Mark Cavendish’s Tour de France rivals bow their heads in defeat

'The most experienced and the strongest rider in the sport won this sprint' says Philipsen

Mark Cavendish (Deceuninck-QuickStep) takes that 31st win at the Tour de France on stage 4 (Image credit: Getty Images Sport)

As Mark Cavendish (Deceuninck-QuickStep) won the sprint at the Tour de France in Fourgères his sprint rivals could only bow their heads, both in respect and in defeat, as they filled the photographs of the Manxman celebrating his incredible comeback victory after three years in the wilderness. 

Nacer Bouhanni (Arkéa-Samsic), Jasper Philipsen (Alpecin-Fenix), Michael Matthews (Team BikeExchange) and Peter Sagan (Bora-Hansgrohe) can all be seen behind Cavendish wearing different expressions of defeat. 

“What a pity. When the sprint opened for me it was too late,” Bouhanni regretted. 

“It was important to take the inside line along the barriers because the finish appears with just 50 metres to go but I was on the outside.

"I was behind Cavendish in the intermediate sprint and again at the finish, that hurts. Arkéa-Samsic came to the Tour to win a stage and so I’m not happy with second place. Now we’ve got perhaps six chances left including the Champs-Élysées in Paris. I want to come back strong for the stage to Châteauroux on Thursday.”      

Philipsen was unable to continue the Alpecin-Fenix run of stage wins but he went very close. He lead the sprinters past Brent van Moer (Lotto Soudal) and took the tighter inside line but was unable to hold his sprint as the road rose slightly and Cavendish came past him to win. 

“I opened my sprint at the right time but I soon felt that I didn't have the power I needed to finish it off,” he explained.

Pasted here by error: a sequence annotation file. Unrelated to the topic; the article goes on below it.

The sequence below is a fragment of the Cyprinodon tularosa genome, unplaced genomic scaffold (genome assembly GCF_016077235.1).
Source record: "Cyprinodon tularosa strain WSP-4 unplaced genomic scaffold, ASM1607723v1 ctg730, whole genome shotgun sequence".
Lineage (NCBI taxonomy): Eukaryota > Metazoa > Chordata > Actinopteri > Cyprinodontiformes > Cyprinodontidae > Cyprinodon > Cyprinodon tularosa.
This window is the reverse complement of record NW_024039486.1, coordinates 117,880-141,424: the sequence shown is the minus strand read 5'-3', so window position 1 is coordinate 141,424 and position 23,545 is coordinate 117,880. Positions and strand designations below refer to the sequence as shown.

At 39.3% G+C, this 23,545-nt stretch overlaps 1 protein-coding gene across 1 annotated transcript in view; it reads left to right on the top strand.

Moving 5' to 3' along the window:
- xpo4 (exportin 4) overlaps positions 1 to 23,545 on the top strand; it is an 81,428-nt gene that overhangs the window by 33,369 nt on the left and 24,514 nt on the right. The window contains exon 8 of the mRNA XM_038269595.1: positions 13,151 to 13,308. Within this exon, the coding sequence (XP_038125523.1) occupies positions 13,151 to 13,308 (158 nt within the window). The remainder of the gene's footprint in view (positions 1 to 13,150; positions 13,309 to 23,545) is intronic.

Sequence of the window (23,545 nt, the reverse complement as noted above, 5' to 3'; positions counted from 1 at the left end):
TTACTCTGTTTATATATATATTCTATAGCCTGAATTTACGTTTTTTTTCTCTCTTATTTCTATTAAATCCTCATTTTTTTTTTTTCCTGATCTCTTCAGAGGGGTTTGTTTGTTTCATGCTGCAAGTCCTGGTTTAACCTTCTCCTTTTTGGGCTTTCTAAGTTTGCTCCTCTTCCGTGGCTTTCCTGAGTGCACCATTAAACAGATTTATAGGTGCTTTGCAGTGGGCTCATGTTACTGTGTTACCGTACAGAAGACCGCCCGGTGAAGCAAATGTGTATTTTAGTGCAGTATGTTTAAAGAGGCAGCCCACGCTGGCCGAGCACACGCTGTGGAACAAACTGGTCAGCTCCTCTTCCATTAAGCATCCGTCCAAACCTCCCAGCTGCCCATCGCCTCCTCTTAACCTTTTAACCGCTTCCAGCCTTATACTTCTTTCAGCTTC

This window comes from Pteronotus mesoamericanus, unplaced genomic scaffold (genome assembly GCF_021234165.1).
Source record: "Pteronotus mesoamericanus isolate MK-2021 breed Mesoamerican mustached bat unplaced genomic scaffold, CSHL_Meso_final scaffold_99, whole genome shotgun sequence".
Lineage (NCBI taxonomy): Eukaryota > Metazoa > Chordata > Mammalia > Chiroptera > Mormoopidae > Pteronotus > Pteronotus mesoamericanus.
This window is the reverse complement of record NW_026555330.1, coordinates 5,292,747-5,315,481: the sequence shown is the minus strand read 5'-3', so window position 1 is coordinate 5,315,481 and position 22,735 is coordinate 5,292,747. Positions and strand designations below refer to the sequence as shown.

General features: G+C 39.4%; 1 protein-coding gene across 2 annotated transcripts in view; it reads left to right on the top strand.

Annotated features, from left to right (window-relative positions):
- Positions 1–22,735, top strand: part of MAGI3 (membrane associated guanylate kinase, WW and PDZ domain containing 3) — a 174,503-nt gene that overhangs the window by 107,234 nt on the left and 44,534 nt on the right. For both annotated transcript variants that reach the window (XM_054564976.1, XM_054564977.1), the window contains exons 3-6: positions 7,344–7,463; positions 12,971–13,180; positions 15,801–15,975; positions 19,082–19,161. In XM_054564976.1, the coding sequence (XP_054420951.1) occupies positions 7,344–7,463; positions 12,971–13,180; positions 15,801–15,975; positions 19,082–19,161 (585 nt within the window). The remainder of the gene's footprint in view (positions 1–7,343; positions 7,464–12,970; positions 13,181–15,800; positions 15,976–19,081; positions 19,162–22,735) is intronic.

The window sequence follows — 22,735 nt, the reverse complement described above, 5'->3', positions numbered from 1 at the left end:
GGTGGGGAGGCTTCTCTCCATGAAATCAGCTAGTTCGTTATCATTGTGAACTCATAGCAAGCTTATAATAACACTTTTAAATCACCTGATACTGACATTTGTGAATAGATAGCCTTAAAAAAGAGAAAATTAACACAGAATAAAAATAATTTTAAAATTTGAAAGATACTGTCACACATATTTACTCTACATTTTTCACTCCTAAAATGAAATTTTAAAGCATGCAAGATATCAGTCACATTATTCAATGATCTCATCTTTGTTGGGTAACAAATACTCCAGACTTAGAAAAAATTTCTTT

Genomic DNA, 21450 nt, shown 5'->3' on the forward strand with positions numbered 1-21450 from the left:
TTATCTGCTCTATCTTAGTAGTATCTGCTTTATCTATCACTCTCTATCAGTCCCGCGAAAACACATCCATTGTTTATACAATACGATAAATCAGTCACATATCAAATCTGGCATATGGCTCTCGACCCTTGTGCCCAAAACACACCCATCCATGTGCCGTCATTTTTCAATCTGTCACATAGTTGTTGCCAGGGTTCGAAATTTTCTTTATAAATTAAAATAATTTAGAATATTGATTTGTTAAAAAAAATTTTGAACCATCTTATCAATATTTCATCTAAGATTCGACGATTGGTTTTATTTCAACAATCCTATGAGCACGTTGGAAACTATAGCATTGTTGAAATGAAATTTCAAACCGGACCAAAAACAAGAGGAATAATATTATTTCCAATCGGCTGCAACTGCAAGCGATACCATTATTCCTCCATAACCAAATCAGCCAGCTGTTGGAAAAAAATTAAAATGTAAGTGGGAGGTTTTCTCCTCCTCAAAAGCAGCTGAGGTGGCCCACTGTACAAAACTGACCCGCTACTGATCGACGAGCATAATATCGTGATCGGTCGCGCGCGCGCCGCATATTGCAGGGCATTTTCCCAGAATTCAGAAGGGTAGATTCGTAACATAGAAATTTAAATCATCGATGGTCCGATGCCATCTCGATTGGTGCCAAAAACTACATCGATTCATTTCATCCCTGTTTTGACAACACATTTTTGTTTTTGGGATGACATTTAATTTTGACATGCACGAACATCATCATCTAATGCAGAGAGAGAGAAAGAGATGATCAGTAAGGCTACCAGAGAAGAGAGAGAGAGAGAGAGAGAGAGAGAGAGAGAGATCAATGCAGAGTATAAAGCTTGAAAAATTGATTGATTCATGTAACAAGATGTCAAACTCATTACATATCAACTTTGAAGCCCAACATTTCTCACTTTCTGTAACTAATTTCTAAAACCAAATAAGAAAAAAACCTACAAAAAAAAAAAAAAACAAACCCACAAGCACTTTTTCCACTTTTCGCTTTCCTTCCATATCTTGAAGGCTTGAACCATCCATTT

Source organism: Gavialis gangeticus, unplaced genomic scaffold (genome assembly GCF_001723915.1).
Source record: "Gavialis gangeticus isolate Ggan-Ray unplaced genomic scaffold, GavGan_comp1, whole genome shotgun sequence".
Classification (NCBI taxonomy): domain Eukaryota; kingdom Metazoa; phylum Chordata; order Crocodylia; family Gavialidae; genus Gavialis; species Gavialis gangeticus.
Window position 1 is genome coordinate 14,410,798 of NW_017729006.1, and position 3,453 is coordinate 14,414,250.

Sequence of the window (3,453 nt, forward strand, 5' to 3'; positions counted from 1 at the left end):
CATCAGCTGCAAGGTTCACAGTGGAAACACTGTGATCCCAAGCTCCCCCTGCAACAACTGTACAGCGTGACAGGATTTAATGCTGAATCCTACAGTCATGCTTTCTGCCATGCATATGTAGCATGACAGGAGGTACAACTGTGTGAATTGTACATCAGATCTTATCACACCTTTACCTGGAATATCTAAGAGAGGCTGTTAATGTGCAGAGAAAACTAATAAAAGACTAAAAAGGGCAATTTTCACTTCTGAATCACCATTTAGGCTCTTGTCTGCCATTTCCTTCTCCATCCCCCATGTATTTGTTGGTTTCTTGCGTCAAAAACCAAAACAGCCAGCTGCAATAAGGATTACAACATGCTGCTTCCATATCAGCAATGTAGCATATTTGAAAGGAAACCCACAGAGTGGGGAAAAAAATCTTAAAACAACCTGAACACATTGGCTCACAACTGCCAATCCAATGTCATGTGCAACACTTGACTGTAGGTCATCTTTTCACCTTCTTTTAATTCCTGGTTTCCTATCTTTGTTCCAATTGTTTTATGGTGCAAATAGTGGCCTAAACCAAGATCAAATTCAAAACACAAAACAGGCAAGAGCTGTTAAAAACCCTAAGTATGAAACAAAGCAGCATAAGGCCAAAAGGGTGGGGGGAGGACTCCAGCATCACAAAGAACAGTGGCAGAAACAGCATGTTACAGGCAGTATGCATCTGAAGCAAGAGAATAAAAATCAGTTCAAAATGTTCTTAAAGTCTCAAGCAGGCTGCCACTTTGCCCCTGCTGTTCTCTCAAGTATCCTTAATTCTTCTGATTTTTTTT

“That’s a real pity.The pressure is high because we already have two wins. We have another top sprinter in our team in Tim Merlier and he won on Monday but when it was turn, I missed out. It's disappointing that I don't immediately seize my chance."

“I didn't expect to have so much trouble beating Cavendsh,” Philipsen said with respect but belief in his own ability. 

“I’ve bumped into him before and he has already cost me some victories this year. But the most experienced and the strongest rider in the sport won this sprint. I missed a great opportunity and that is painful.”

Matthews had witnessed Cavendish’s enthusiasm and joy at being back at the Tour de France as they travelled to the start in Brest via Paris last Wednesday. In Fourgères he saw the Manxman rediscover his Tour de France sprinting skills and speed but could only watch from behind and try to fight for a placing.

Matthews was fourth on the line and as a consolation he scored 18 points for the green jersey competition. He also scored 10 points at the intermediate sprint and so moved up to third in the classification, only 11 points behind new leader Cavendish and four points down on Julian Alaphilippe (Deceuninck-QuickStep). Matthews is now ahead of Bouhanni, Mathieu van der Poel (Alpecin-Fenix) and major rival Peter Sagan (Bora-Hansgrohe), who only has 48 points while Matthews has 78.

“That was like every other Tour de France sprint; hectic,” Matthews said. 

“With the resources we had there with just me and Luka Mezgec in the final, we had to wait and then make a run at the end. Luka did a great job positioning me in the final there and I finished fourth. Of course I came to win, but I have to be satisfied with fourth place.”


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